Bagley v. City of Manhattan Beach

Decision Date16 September 1976
Citation132 Cal.Rptr. 668,553 P.2d 1140,18 Cal.3d 22
Parties, 553 P.2d 1140, 93 L.R.R.M. (BNA) 2435, 79 Lab.Cas. P 53,874 Barry BAGLEY et al., Plaintiffs and Appellants, v. CITY OF MANHATTAN BEACH et al., Defendants and Respondents. L.A. 30523.
CourtCalifornia Supreme Court

Stephen Warren Solomon, Carole A. Heller Solomon, Brundage, Reich & Pappy and Dennis M. Harley, Los Angeles, for plaintiffs and appellants.

Davis, Cowell & Bowe, Philip Paul Bowe and Richard G. McCracken, San Francisco, as amici curiae on behalf of plaintiffs and appellants.

Carl K. Newton, City Atty., Burke, Williams & Sorensen and Mark C. Allen, Jr., Los Angeles, for defendants and respondents.

Thomas M. O'Connor, City Atty. (City and County of San Francisco), Milton H. Mares, Deputy City Atty., C. Samuel Blick, City Atty. (Escondido), Donald H. Maynor, Deputy City Atty., Paul B. Pressman, City Atty. (Vista), Barbara A. Platt, Mark C. Allen, Jr., City Atty. (El Segundo), and Paul A. Geihs, City Atty. (Pismo Beach), as amici curiae on behalf of defendants and respondents.

CLARK, Justice.

After the City Council of the City of Manhattan Beach refused to place an initiative measure on the ballot, petitioners sought a writ of mandate to compel the council to do so. The trial court denied relief, and petitioners appeal.

The proposed initiative measure provides that unresolved disputes between the city and the recognized firemen's employee organization shall be submitted to arbitration and that the arbitrator's award shall be final and binding. The arbitration requirement applies not only to unresolved disputes pertaining to the interpretation or application of contracts but also to all disputes as to wages, hours, and terms of employment.

Denying the writ, the superior court concluded the proposed measure is invalid because (1) the Legislature placed the power to determine salaries in a general law city in the city council, precluding delegation to an arbitrator and (2) there are no safeguards in the proposed initiative to prevent abuse of the arbitrator's power. We affirm the judgment on the first ground, finding it unnecessary to reach the second.

Government Code section 36506, dealing with general law cities, provides: 'By resolution or ordinance, the city council shall fix the compensation of all appointive officers and employees.'

The language in the statute is clear. It requires compensation be fixed by the city council by ordinance or resolution; the language does not permit fixing of compensation by administrative order or by arbitrator's award.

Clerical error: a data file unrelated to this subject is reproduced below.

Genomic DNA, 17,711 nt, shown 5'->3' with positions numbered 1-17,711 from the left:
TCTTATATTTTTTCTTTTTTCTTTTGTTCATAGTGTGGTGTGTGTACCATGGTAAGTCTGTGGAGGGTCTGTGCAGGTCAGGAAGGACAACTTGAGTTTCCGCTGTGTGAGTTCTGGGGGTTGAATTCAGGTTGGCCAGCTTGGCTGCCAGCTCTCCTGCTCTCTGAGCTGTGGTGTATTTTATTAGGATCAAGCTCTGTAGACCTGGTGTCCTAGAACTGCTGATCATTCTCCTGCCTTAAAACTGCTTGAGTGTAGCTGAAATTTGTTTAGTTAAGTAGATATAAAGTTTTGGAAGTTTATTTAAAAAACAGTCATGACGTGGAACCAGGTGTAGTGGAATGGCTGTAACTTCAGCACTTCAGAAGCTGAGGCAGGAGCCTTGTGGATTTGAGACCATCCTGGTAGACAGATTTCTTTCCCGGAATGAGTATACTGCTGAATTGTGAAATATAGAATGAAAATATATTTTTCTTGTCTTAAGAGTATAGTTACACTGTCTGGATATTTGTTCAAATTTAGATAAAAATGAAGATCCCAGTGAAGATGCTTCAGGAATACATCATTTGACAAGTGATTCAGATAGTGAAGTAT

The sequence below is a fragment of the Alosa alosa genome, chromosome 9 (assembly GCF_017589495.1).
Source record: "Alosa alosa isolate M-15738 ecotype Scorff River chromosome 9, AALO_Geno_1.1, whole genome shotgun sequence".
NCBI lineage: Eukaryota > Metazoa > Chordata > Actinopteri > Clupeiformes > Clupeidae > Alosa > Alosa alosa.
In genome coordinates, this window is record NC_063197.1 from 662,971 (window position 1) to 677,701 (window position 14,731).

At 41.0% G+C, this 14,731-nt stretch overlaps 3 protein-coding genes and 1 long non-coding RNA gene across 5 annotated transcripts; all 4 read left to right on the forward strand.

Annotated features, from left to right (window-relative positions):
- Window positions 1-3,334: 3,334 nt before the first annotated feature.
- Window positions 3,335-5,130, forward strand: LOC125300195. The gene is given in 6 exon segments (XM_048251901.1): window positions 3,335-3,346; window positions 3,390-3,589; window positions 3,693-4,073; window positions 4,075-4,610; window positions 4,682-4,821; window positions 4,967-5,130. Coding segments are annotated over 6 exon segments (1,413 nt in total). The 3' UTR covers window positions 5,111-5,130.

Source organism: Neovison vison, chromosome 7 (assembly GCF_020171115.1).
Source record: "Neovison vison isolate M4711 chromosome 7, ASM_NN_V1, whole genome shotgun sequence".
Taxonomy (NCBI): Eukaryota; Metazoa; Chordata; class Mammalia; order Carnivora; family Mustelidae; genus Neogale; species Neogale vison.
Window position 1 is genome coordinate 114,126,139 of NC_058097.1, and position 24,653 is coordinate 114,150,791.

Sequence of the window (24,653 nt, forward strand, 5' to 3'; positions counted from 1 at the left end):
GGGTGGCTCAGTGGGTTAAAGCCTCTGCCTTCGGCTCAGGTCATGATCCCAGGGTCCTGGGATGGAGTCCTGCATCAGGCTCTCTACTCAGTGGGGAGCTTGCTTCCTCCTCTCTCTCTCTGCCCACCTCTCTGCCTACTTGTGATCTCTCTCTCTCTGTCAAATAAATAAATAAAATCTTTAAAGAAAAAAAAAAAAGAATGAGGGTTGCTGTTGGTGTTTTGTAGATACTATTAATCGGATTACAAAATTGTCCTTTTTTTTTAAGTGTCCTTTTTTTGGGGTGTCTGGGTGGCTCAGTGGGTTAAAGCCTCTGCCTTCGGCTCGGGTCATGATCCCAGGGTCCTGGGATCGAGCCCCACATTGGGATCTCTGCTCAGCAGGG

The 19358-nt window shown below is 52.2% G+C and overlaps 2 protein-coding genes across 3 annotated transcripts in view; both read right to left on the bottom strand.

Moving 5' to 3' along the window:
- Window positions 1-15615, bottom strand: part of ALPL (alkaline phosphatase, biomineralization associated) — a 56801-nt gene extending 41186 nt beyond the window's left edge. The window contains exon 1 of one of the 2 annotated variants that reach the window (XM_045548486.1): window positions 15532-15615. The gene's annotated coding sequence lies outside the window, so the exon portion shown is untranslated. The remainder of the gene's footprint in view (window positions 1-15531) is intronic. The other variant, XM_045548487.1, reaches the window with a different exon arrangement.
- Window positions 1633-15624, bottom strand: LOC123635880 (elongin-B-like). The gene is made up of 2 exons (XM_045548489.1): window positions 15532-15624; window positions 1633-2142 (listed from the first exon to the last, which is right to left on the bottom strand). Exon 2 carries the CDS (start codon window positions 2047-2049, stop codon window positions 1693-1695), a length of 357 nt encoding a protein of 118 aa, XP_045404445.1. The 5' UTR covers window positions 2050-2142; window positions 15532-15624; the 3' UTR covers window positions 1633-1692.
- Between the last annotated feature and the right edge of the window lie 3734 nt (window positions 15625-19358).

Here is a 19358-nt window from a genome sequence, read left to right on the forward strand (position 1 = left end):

When the Legislature has made clear its intent that one public body or official is to exercise a specified discretionary power, the power is in the nature of a public trust and may not be exercised by others in the absence of statutory authorization. (City and County of San Francisco v. Cooper (1975) 13 Cal.3d 898, 923--924, 120 Cal.Rptr. 707, 534 P.2d 403; California Sch. Employees Assn. v. Personnel Commission (1970) 3 Cal.3d 139, 144, 89 Cal.Rptr. 620, 474 P.2d 436.)

Although standards might be established governing the fixing of compensa tion and the city council might delegate functions relating to the application of those standards, the ultimate act of applying the standards and of fixing compensation is legislative in character, invoking the discretion of the council. (City and County of San Francisco v. Cooper, supra, 13 Cal.3d 898, 919--921, 120 Cal.Rptr. 707, 534 P.2d 403; Walker v. County of Los Angeles (1961) 55 Cal.2d 626, 634, 637, 12 Cal.Rptr. 671, 361 P.2d 247; City and County of S.F. v. Boyd (1943) 22 Cal.2d 685, 689--690, 140 P.2d 666; Alameda County Employees' Assn. v. County of Alameda (1973) 30 Cal.App.3d 518, 532, 106 Cal.Rptr. 441; Collins v. City & County of S.F. (1952) 112 Cal.App.2d 719, 730--731, 247 P.2d 362; Spencer v. City of Alhambra (1941) 44 Cal.App.2d 75, 77, 111 P.2d 910.) As such, and because the language of the statute is not merely clear, but redundant (cf. Geiger v. Board of Supervisors (1957) 48 Cal.2d 832, 838, 313 P.2d 545), the city council may not delegate its power and duty to fix compensation.

Examination of the history of other legislation relating to general law city employees confirms that we should apply the plain language of Government Code section 36506 literally. The Meyers-Milias-Brown Act (Gov.Code, §§ 3500--3510), which applies to local government employees and deals with public employee organizations and labor relations, seeks to provide 'a reasonable method of resolving disputes regarding wages, hours, and other terms and conditions of employment between public employers and public employee organizations.' (Gov.Code, § 3500.) Although there is provision for a written memorandum of understanding by employee organizations and Representatives of a negotiating public agency, the act expressly provides that the memorandum 'shall not be binding' but shall be presented to the governing body of the agency or its statutory representative for determination, thus reflecting the legislative decision that the ultimate determinations are to be made by the governing body itself or its statutory representative and not by others. (Gov.Code, § 3505.1; see City and County of San Francisco v. Cooper, supra, 13 Cal.3d 898, 926--928, 120 Cal.Rptr. 707, 534 P.2d 403 (under the Winton Act involving school labor relations, written memorandum of understanding is not binding, the school board retaining ultimate authority).)